American Academy of Pediatrics

Universal autism screening and early intervention supported by AAPDespite recommendations from federal overseers that universal autism screening has little benefit, experts in autism remain steadfast in their belief that early screening and intervention improves outcomes.
Talk the talk: Early language exposure impacts brain developmentIt’s no secret that babies love to look at their parents’ faces and hear their voices, but pediatricians are now being challenged to help parents understand that what they say to their children in the first years of their life can have a lasting effect on their brain development and scholastic achievement.
Bright Futures update focuses on health promotion, social determinantsWhen it comes to setting the tone for wellness, health promotion, and disease prevention, Bright Futures is a valuable resource for both clinicians and families.
Tuberculosis: What to do and when to call for helpWhile tuberculosis is not something all pediatricians see in daily practice, it remains a threat in some populations, and pediatricians should be aware of the risk factors and diagnostic recommendations.
Hematuria and proteinuria: Commonplace or cause for concern?Although pediatricians should no longer be routinely performing universal urine screenings in children, there are times that urinalysis is performed and abnormal results are found.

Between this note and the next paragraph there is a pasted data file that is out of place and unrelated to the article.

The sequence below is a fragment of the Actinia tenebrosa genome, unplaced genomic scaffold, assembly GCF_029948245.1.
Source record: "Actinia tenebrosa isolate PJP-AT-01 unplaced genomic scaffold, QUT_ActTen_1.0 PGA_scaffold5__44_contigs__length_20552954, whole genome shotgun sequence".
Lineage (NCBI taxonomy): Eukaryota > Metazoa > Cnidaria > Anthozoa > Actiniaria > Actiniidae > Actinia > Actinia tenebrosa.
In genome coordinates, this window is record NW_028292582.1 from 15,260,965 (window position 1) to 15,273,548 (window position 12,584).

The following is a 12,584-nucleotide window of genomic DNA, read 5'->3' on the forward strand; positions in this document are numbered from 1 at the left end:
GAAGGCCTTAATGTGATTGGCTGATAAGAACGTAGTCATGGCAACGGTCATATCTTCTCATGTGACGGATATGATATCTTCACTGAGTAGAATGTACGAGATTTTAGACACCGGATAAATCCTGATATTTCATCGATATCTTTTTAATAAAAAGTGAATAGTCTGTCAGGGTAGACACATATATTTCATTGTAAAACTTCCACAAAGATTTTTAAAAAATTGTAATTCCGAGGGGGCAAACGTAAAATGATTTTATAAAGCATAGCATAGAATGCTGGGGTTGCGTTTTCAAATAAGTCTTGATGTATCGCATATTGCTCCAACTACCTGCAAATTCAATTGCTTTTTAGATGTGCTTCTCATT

FDA eyes opioids in kids' medicinesAn FDA committee will review prescription opioid products containing hydrocodone or codeine to treat coughs in children.
Opinion: 4 reasons to revitalize the Children’s Health Insurance ProgramAs legislative discussions begin regarding the reauthorization of CHIP, it is imperative to keep in mind how proposed cuts could be detrimental to the health and future of our nation’s children.
Get response ready for the anaphylactic momentEvery nurse practitioner should review the AAP guidelines and include an action plan in each of their practice settings. All providers should communicate information to all school, camp, and field nurses who are often the first to assess a child presenting with symptoms of anaphylaxis outside a medical facility.
AAP's first-ever action plan for epinephrine and anaphylaxis
AAP's first-ever action plan for epinephrine and anaphylaxisAnaphylaxis is a serious, life-threatening allergic reaction that can occur suddenly without warning. In children and adolescents, the leading cause of anaphylaxis is exposure to food allergens. Recently, the American Academy of Pediatrics (AAP) published 2 clinical reports that discuss guidance on appropriate epinephrine use for anaphylaxis and developing an emergency action plan for patients at risk.
Choosy mothers choose . . . fruit!Since the American Academy of Pediatrics (AAP) published its first recommendations regarding fruit juice 16 years ago, pediatricians have been waving off parents from serving young children apple and other fruit juices in bottles and sippy cups, encouraging water be given instead, because of both caloric and dental caries concerns. Now the AAP has issued a new policy statement that goes further than ever on what constitutes optimal quantities of fruit juice product consumption for children of all ages.